This is $1.06 less than the current rate being paid by residents, which is $12.85.

Residents will receive a new 95 gallon polycart. In addition to the trash service, WCA provides weekly curbside bulky item pick-up on their same days of trash service without having to schedule the pick-up as has been required in the past.

Residents would also have a choice to opt in to receive curbside recycling pick-up for $15.79 per month, which is only $2.94 more than the current price for trash. This option would be decided on an individual basis. A separate recycling polycart will be provided with this service.


The City published a Request for Proposal (RFP) in October of 2015. The purpose of requesting proposals for trash service is to ask proponents to provide proposals in response to the specifications required by the City. The RFP spelled out the scope of work and quality of service to be provided by the successful proponent. The City received three proposals on December 15th. A Selection Committee of four staff members and one member of the Solid Waste Commission reviewed the proposals. After review and evaluation of the proposals, Waste Corporation of Missouri, Inc. was identified as the best and lowest cost proponent.

Other items to note:

“Residential” service is defined as One & Two family dwellings, not multi-family. Any multi-family dwelling units and all commercial/industrial customers will be able to contract with any licensed waste hauler of their choosing.

Residents will have a choice to select between the Trash Only option or to select the Trash plus Curbside Recycling option.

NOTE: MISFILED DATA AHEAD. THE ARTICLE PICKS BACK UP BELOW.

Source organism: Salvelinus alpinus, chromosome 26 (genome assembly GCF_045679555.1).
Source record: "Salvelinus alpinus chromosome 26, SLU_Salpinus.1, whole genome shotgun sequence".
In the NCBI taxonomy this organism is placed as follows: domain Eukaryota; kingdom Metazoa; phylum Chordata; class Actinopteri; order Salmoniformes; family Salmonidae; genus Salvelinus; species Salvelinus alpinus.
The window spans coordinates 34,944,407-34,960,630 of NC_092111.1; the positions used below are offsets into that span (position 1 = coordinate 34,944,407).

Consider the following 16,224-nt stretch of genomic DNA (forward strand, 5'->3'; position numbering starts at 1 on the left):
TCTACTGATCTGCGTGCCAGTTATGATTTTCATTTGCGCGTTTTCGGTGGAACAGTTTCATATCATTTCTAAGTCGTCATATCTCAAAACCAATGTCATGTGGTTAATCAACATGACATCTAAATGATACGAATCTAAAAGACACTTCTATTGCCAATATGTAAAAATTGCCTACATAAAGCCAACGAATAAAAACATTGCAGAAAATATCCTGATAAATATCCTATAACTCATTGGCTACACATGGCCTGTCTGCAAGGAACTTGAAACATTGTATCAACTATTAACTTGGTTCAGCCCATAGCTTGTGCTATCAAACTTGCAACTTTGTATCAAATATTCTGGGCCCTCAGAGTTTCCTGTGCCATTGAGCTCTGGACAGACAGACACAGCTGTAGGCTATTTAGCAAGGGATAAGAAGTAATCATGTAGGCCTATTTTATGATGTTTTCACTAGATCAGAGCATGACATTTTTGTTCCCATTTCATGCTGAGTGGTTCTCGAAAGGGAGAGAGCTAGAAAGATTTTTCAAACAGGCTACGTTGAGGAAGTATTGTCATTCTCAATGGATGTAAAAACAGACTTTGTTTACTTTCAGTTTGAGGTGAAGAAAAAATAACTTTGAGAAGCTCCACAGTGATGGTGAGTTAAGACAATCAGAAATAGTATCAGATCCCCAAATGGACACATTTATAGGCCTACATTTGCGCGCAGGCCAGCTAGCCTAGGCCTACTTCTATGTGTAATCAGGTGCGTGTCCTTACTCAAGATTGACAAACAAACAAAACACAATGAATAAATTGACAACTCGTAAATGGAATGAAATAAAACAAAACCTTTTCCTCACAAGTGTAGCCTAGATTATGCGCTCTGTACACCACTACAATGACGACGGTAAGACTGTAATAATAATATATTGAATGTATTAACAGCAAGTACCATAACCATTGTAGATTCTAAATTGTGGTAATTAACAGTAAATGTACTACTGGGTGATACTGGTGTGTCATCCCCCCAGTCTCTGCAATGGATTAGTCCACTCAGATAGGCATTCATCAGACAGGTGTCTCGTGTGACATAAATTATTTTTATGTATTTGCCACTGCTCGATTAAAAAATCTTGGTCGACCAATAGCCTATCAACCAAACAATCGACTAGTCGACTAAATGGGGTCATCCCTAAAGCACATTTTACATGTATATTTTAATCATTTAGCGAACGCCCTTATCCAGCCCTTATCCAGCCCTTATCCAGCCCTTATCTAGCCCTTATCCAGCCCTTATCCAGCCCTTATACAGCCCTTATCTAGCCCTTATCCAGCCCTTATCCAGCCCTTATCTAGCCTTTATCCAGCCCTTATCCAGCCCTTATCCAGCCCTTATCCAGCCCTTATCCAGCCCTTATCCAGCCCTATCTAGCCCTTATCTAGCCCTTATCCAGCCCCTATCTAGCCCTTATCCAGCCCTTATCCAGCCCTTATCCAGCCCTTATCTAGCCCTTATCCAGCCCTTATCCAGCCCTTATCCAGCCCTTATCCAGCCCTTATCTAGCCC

Once a contract is in place, City will be working with the Vendor to implement a program of communicating with all potential customers in order to document their selected option.

The City’s contract with the transfer station (where people take their larger items, near Galena) is not related to this contract for residential trash service. It will be bid at a later date.

The Joplin Recycling Center will continue to operate as usual for residents who want to use the facility. The Center accepts items that won't be accepted by the hauler on curbside recycling such as glass containers and household chemicals. The Center will also continue to serve residents and businesses that are not part of the WCA contract.

Thursday, January 28, 2016

Charges against Duenweg sex offender include online child sex shows

(From the U. S. Attorney for the Western District of Missouri)

A registered sex offender in Duenweg, Mo., has been charged in federal court with paying to watch online sex shows with children in the Philippines.

Paul L. Sipeer, 65, of Duenweg, was charged in a criminal complaint filed in the U.S. District Court in Springfield, Mo., on Wednesday, Jan. 27, 2016. The complaint charges Sipeer with receiving child pornography over the Internet. Sipeer had his initial court appearance today and remains in federal custody pending a detention hearing on Tuesday, Feb. 2, 2016.

Sipeer is a registered sex offender with a 1992 conviction for sexual abuse in the first degree involving the physical harm of a 7-year-old child.

According to an affidavit filed in support of the federal criminal complaint, Homeland Security Investigations (HSI) agents learned that Sipeer was conducting online money transfers between $10 and $20 several times a month during the summer of 2015 to individuals in the Philippines.

Money transfers, conducted through Western Union and MoneyGram, are often used to send funds to pay for sexual performances by children in the Philippines. In prior investigations conducted by HSI, small amounts of money, typically between $5 and $100, are often sent to individuals in the Philippines. In return, the recipients would have young children perform sexual acts on webcams for the senders. Often the senders would send additional payments for continued and/or repeat performances.

Upon further investigation, the affidavit says, agents learned that Sipeer had making money transfers to various individuals in the Philippines since January 2013, in amounts ranging up to $480.

On Jan. 26, 2016, law enforcement officers contacted Sipeer at his residence. According to the affidavit, Sipeer told the officers he sent money to the Philippines to pay for “sex shows.” Sipeer said he has sent approximately $1,200 to the Philippines in total.